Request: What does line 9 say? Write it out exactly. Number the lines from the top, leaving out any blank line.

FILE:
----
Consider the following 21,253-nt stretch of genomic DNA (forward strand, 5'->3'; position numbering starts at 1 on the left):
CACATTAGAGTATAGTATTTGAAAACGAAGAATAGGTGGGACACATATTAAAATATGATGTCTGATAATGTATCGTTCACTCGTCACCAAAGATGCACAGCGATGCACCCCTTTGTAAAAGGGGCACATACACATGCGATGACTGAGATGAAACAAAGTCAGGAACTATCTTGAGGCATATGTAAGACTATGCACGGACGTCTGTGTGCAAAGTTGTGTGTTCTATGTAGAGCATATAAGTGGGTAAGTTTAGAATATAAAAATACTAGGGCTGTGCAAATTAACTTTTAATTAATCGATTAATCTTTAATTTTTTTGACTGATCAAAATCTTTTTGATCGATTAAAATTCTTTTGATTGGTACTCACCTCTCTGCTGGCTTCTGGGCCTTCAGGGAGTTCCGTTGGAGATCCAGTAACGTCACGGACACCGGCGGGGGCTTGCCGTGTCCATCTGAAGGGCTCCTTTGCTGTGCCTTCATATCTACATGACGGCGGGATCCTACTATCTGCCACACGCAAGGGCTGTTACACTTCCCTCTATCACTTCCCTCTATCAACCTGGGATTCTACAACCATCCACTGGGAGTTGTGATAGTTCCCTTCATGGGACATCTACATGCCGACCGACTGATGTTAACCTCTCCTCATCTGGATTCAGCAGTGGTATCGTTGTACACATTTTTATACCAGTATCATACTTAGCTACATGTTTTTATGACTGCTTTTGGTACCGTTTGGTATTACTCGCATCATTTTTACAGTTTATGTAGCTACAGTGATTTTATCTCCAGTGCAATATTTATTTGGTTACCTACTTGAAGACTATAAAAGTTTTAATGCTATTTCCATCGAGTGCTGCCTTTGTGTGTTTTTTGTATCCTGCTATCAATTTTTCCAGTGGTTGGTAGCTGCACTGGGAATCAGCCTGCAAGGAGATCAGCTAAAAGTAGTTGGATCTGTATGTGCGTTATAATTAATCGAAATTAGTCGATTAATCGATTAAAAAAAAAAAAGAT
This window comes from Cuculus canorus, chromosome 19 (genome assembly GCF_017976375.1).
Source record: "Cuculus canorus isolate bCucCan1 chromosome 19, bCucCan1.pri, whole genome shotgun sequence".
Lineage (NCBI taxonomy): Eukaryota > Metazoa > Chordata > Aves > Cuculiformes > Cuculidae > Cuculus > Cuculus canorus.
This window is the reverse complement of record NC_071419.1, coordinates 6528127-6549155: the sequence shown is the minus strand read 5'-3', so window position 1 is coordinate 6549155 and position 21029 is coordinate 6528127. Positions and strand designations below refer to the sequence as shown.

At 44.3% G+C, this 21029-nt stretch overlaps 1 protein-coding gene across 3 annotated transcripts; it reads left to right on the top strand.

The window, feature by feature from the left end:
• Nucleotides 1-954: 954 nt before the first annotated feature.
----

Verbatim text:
• Nucleotides 1-954: 954 nt before the first annotated feature.